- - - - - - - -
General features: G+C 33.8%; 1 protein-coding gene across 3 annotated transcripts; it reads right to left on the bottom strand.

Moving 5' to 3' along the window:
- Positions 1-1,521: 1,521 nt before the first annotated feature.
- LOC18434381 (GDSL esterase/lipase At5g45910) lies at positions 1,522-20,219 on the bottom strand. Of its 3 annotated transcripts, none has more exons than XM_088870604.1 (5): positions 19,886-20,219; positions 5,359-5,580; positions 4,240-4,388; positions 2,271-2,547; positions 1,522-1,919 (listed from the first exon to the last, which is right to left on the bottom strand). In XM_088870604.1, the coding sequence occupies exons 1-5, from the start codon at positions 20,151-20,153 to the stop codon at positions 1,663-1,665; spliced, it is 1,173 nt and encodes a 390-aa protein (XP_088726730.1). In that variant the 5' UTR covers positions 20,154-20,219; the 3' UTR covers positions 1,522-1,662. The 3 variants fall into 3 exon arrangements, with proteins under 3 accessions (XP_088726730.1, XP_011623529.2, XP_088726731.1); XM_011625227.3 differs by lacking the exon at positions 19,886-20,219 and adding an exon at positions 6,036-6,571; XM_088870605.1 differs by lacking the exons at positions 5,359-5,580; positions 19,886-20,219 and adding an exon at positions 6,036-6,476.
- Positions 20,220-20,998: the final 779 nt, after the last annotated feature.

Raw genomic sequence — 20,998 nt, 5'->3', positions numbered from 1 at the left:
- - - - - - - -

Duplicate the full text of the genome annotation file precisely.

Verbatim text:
General features: G+C 33.8%; 1 protein-coding gene across 3 annotated transcripts; it reads right to left on the bottom strand.

Moving 5' to 3' along the window:
- Positions 1-1,521: 1,521 nt before the first annotated feature.
- LOC18434381 (GDSL esterase/lipase At5g45910) lies at positions 1,522-20,219 on the bottom strand. Of its 3 annotated transcripts, none has more exons than XM_088870604.1 (5): positions 19,886-20,219; positions 5,359-5,580; positions 4,240-4,388; positions 2,271-2,547; positions 1,522-1,919 (listed from the first exon to the last, which is right to left on the bottom strand). In XM_088870604.1, the coding sequence occupies exons 1-5, from the start codon at positions 20,151-20,153 to the stop codon at positions 1,663-1,665; spliced, it is 1,173 nt and encodes a 390-aa protein (XP_088726730.1). In that variant the 5' UTR covers positions 20,154-20,219; the 3' UTR covers positions 1,522-1,662. The 3 variants fall into 3 exon arrangements, with proteins under 3 accessions (XP_088726730.1, XP_011623529.2, XP_088726731.1); XM_011625227.3 differs by lacking the exon at positions 19,886-20,219 and adding an exon at positions 6,036-6,571; XM_088870605.1 differs by lacking the exons at positions 5,359-5,580; positions 19,886-20,219 and adding an exon at positions 6,036-6,476.
- Positions 20,220-20,998: the final 779 nt, after the last annotated feature.

Raw genomic sequence — 20,998 nt, 5'->3', positions numbered from 1 at the left: